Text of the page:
This NOT Just In: Great Seattle Fire

This past Sunday marked the 121st anniversary of the Great Seattle Fire, which destroyed a large portion of Seattle’s downtown area on June 6, 1889. The Seattle Fire obviously had a profound influence on Seattle, a city still in its infancy in 1889. The mark of the fire spread throughout the region, too. Rebuilding the city required a great deal of lumber. The sources closest to Seattle had already been depleted to build the city the first time around, and builders turned to lumber mills on the east side of Lake Washington to provide raw materials. This helped drive the lumber trade in eastside towns like Issaquah, Preston and High Point.

I happened to tune in to KUOW the morning they featured a piece called This NOT Just In: The Great Seattle Fire. The piece talks about the fire, but the main focus of the story is a rediscovered oral history artifact. If you listen to the piece, you’ll hear the only known first hand accounts of the Great Seattle Fire. The accounts were recorded at an event held at the Museum of History and Industry in 1953. The resulting record album remained in MOHI’s collection for decades, the value of its contents unknown. When MOHI staff played the recording in 2003, they were stunned to hear accounts of the fire as recollected by people who were school children at the time.

Imagine hearing people describe an event that they witnessed, more than a century in the past

This reminded me of the old oral history tapes “discovered” in our own collection — recordings made anywhere from 20 to 50 years ago. Up until last year, no one had listened to these recordings. Because of the age of the audio tapes, we didn’t want to risk playing them and having them break. A grant from 4Culture allowed us to get the recordings transferred over to compact disc and then transcribed. When we received the CDs in the mail, I sat down with the Jacob Jones, Jr. CD, the oldest recording, and played it.

The recording, a bit fuzzy but audible, began with Jones’ account of taking the train into Seattle at the age of seven, in the year 1888. Jones’ vote emanating from the computer’s audio speakers described a Seattle with wooden sidewalks and gas streetlamps. Jones’ voice, recounting a day more than 100 years in the past, raised goose bumps.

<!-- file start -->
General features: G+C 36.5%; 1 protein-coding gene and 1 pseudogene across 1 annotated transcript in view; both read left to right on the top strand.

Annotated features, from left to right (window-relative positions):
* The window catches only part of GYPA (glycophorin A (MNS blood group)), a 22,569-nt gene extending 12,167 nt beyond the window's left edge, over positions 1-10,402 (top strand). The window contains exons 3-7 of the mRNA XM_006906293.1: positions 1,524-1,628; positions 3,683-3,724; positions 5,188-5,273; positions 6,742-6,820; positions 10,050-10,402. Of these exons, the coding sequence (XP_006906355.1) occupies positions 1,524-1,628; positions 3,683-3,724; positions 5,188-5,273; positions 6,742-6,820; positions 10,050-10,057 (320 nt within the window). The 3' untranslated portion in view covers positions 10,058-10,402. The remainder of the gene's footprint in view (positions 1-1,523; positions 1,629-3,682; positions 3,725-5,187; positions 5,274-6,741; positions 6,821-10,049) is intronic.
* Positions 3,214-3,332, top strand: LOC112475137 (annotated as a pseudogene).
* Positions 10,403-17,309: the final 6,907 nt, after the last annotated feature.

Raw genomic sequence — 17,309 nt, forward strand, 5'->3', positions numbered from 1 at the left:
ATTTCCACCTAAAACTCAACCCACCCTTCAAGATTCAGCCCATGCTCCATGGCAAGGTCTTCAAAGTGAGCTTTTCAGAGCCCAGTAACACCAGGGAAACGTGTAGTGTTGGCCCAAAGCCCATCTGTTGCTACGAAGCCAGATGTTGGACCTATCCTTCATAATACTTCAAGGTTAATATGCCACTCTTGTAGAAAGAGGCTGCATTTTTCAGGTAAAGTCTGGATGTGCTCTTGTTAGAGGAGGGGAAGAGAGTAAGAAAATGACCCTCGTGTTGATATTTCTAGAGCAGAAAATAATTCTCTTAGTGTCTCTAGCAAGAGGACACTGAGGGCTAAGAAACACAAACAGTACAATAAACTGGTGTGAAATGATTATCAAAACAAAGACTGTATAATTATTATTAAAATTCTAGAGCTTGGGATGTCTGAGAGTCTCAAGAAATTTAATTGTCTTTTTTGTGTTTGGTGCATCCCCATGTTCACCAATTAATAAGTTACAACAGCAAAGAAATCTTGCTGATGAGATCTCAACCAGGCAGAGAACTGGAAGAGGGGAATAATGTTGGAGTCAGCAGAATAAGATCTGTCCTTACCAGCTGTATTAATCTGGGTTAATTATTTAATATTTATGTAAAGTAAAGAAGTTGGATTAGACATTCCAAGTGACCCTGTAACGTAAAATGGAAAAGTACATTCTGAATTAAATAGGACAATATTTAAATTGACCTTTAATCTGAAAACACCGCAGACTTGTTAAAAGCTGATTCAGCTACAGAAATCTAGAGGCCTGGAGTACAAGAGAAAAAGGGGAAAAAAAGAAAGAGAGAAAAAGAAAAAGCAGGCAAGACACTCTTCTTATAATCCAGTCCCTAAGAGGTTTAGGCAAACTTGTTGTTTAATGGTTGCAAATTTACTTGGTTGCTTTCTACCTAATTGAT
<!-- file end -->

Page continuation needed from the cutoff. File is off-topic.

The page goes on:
The sound is faint, so turn the volume up and have a listen to this voice from the past.

(transcript after the jump)

This recording was made in 1958 by Jake Jones’ grandson, Willard Krigbaum. Jones had already been diagnosed with the cancer that ended his life in 1959. This five-minute recording is a small fraction of the full Jake Jones oral history.

JAKE JONES: But anyway, we left here in the morning – Sam and Mother – and Dad packed Sam down at Goode’s Corner [inaudible] down the hill there. And got on a horse wagon and rode over the top of the hill to Newcastle. And when we got to Newcastle, we went over to the ticket office and bought a ticket on the coach of the little narrow-gauge railroad.

They were loading coal and the coach was on behind it – it was a baggage car and then the coach – to Newcastle. We had to wait a long time before the coal train was loaded. And the train started out, went down around Lake Washington on the narrow-gauge, went around by Renton, came into Seattle on a hard [trestle wood?] built out over the mudflats.

And from there, when we got into Seattle, at that time it was dark, getting dark. We’d left here at daylight in the morning [inaudible]. We got in there, and we went up on a wooden sidewalk, somewhere built way up high. And we got up at 7th and Lenora quite a while after dark. And I was pretty tired, I guess. I was about 4 ½ years old.

WILLARD KRIGBAUM, JR: It was after dark when you got into Seattle?

JJ: Yes, it was after dark when we got into Seattle.

WK: When did you leave Issaquah?

JJ: Daylight with a lantern in the morning. And then, we had something to eat and they put me to bed pretty early, I guess. I was tired and I fell asleep. And early in the morning around daylight, I heard a bell, like a sheep bell ringing. And I went up and looked out the window, and it was an old horse-drawn streetcar taking people to work with all its passengers, pulled by one horse, led on a 3’ narrow-gauge railroad. And the back, the seats were turned out sideways so you faced the side of the small car.

And the brakeman, or the fellow that was running it, he had more uniform badges and buttons and brass on it [chuckles] than a general in the Army!

But anyway, the next day we went downtown. We rode that horse-drawn streetcar. Went from 7th and Lenora, by Lake Union, down to 2nd Avenue. And they had an extra man with an extra horse to pull up the hill. When the fellow come down and met the streetcar, and they hooked on the head of the horse, and he pulled to the top of the hill and made it go, then it would go down 2nd Avenue. He had a brake on it, but there was no tongue or shaft in it. And that was the first streetcar they had in Seattle, in about 1885 … 1884-85.

And I don’t remember how we come back. We came back the same way, through Newcastle, on the train. And old Charlie Smith was a freight man. He run every other day over to Tibbetts’s store on the Squak Valley.

WK: Tibbetts’s store where?

JJ: Yeah, that was at Goode’s Corner. He had a store there. It was the only store in the valley.

So, that was the first trip into Seattle. The railroad was built on trestle wood piling all the way. Now it’s filled in, all that’s filled in where Sears Roebuck and all that company is all filled in, and buildings built on it. At that time, it wasn’t nothing but a big, dumb mudflat.

WK: You went through Renton, then?

JJ: Yeah, we went through Renton, across the Black River. Went along Black River till it comes to the bay [inaudible] followed the beach on this trestle wood. That was the first trip into Seattle. [tape recorder turned off]